We are used to seeing maps a certain way; the land in detail with physical features described or shown and generally with north at the top. On my desk today is a map which turns all that on its head. A chart of the North Sea from the Foreland S to North Bergen, and from the Scaw to the Orkneys and Shetland … By James Thompson, 1777
is a detailed sea chart concentrating on the features at sea, with the land barely getting a look in.
Much is made of the many sandbanks which litter this part of the North Sea with interesting reports, one even describing the Little Fishing Bank as ‘like oatmeal’.
Thompson has also includes several land profiles or “remarkable appearances of land” of coastal features and a descriptive panel to aid the seamen in their navigation. The presence of an identifiable building, such as a church or a distinctive geographical feature were as effective as signposts to mariners.
Not a lot is known about John Thompson apart from he described himself as ‘Mariner’ and so was most likely the captain of a vessel crossing the North Sea frequently enabling him the survey the area in such a detailed manner, as shown by the sheer number of soundings. This is in the same vein as Captain James Cook who was doing much the same thing in the Pacific at the time. It appears that this is Captain Thompson’s magnum opus and is found a small collection of seven charts by sea captains-hydrographers all published in the late 18th century, most by Robert Sayer and John Bennett in London.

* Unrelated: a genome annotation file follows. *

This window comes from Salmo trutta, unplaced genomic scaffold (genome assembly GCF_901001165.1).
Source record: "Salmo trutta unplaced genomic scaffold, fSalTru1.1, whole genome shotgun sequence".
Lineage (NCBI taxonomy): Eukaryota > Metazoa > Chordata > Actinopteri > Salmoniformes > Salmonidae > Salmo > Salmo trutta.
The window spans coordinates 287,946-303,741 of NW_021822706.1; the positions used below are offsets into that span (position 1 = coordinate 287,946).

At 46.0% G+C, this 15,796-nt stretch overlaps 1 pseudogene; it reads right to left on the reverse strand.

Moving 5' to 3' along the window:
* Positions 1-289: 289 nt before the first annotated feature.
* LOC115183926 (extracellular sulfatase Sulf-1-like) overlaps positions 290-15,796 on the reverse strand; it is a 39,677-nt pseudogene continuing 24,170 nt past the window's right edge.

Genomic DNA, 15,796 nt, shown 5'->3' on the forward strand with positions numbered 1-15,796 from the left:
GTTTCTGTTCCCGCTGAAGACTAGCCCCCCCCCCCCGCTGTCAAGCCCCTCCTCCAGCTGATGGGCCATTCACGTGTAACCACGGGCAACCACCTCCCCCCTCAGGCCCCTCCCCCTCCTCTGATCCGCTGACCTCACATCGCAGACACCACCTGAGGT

A chart of the North Sea, from the Foreland S to North Bergen, and from the Scaw to the Orkneys and Shetland.  (Vet.) 20122 a.13 (3)